History has demonstrated that the second half of each year brings with it increased industrial action and labour unrest. But what does this mean for companies that utilise the services of Temporary Employment Services (TES), or as they are more commonly referred to, Labour Brokers?
On 1 January 2015, certain amendments were introduced by the Labour Relations Amendment Act, No 6 of 2014, one of which included an amendment to s21 of the Labour Relations Act, No 66 of 1995 (LRA), making it possible for the employees supplied to a client by a TES, to now also strike at the premises of the client.
The analysis begins with Chapter III of the LRA which deals with organisational rights. For majority trade unions these include:
- trade union access to the workplace;
- deduction of trade union subscriptions;
- election of trade union representatives (shop stewards);
- leave for trade union activities; and
- disclosure of information.
Sufficiently representative trade unions may generally exercise the same rights, except for the election of shop stewards and the disclosure of information.
The exercise of these organisational rights and the amendment under s21(12) of the LRA, now make it possible for organisational rights to be exercised at the workplace of either the TES company itself or at the workplace and/or premises of the client of the TES.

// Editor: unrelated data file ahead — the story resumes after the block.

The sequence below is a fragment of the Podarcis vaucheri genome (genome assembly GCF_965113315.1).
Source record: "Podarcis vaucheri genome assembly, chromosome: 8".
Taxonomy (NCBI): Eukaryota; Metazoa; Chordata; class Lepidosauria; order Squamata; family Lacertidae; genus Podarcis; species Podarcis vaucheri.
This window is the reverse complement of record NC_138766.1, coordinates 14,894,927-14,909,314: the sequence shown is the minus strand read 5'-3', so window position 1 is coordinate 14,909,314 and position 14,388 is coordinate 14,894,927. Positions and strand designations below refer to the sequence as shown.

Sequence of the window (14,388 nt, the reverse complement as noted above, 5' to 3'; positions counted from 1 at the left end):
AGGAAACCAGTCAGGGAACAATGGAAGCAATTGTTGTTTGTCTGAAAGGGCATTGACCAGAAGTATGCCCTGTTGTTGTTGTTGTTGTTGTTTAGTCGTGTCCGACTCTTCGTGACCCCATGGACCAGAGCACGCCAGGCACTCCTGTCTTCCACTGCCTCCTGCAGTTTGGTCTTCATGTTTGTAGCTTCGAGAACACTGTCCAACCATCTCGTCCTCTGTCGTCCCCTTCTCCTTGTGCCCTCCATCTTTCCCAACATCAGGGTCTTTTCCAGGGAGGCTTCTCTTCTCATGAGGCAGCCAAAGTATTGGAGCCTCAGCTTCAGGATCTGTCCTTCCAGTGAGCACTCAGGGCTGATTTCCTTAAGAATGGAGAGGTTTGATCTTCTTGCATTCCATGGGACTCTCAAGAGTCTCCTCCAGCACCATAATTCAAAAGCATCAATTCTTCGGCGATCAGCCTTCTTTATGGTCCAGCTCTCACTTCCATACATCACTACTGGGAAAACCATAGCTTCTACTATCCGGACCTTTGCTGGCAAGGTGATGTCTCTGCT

With this at the fore, disputes regarding the interpretation or application of organisational rights can be dealt with in one of two ways:
- the matter can either be referred to arbitration and adjudicated; or
- strike action can be embarked upon in terms of s65(2)(a) of the LRA, but then with the qualifier that the matter cannot be referred to arbitration for a period of 12 months after the strike, as provided for in s65(2)(b).
A collective reading of s21(12) and 65(2) of the LRA suggests that the employees employed by a TES will be able to participate in strike action at the premises of the client in order to exercise their rights.
This possibility is amplified by the amendment found in s69(6) of the LRA, which permits employees and supporters to picket at a place which is owned or controlled by a person other than the employer (ie a client, landlord or other third party), provided that person is given the opportunity to make representations at the time that any picketing rules are established.
For these reasons, employers that make use of TES companies should ensure that their service level agreements cater for the above possibilities and specifically incorporate picketing rules so as to regulate picketing at their premises and safeguard their interests before strike action becomes inevitable. They should also ensure that they participate at Commission for Conciliation, Mediation and Arbitration proceedings regulating picketing rules.